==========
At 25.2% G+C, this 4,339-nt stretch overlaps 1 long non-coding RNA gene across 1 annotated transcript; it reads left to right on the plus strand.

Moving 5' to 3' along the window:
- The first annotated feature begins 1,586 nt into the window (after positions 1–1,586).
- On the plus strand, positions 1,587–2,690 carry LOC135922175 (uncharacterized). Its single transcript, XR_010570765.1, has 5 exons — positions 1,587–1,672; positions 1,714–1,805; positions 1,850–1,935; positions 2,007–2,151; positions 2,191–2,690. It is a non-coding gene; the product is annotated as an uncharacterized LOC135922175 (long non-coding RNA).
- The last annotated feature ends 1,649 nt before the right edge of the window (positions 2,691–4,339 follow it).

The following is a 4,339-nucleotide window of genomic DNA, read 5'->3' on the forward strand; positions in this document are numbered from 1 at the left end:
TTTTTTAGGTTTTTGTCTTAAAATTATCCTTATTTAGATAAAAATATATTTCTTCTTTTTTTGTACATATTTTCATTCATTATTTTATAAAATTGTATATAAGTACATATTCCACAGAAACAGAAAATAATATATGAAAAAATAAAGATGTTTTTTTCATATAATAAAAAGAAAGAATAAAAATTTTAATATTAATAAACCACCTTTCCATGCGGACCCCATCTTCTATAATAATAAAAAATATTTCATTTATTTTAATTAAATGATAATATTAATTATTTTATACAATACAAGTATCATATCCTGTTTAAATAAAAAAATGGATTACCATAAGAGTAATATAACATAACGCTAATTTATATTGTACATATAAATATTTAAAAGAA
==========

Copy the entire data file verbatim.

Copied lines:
At 25.2% G+C, this 4,339-nt stretch overlaps 1 long non-coding RNA gene across 1 annotated transcript; it reads left to right on the plus strand.

Moving 5' to 3' along the window:
- The first annotated feature begins 1,586 nt into the window (after positions 1–1,586).
- On the plus strand, positions 1,587–2,690 carry LOC135922175 (uncharacterized). Its single transcript, XR_010570765.1, has 5 exons — positions 1,587–1,672; positions 1,714–1,805; positions 1,850–1,935; positions 2,007–2,151; positions 2,191–2,690. It is a non-coding gene; the product is annotated as an uncharacterized LOC135922175 (long non-coding RNA).
- The last annotated feature ends 1,649 nt before the right edge of the window (positions 2,691–4,339 follow it).

The following is a 4,339-nucleotide window of genomic DNA, read 5'->3' on the forward strand; positions in this document are numbered from 1 at the left end:
TTTTTTAGGTTTTTGTCTTAAAATTATCCTTATTTAGATAAAAATATATTTCTTCTTTTTTTGTACATATTTTCATTCATTATTTTATAAAATTGTATATAAGTACATATTCCACAGAAACAGAAAATAATATATGAAAAAATAAAGATGTTTTTTTCATATAATAAAAAGAAAGAATAAAAATTTTAATATTAATAAACCACCTTTCCATGCGGACCCCATCTTCTATAATAATAAAAAATATTTCATTTATTTTAATTAAATGATAATATTAATTATTTTATACAATACAAGTATCATATCCTGTTTAAATAAAAAAATGGATTACCATAAGAGTAATATAACATAACGCTAATTTATATTGTACATATAAATATTTAAAAGAA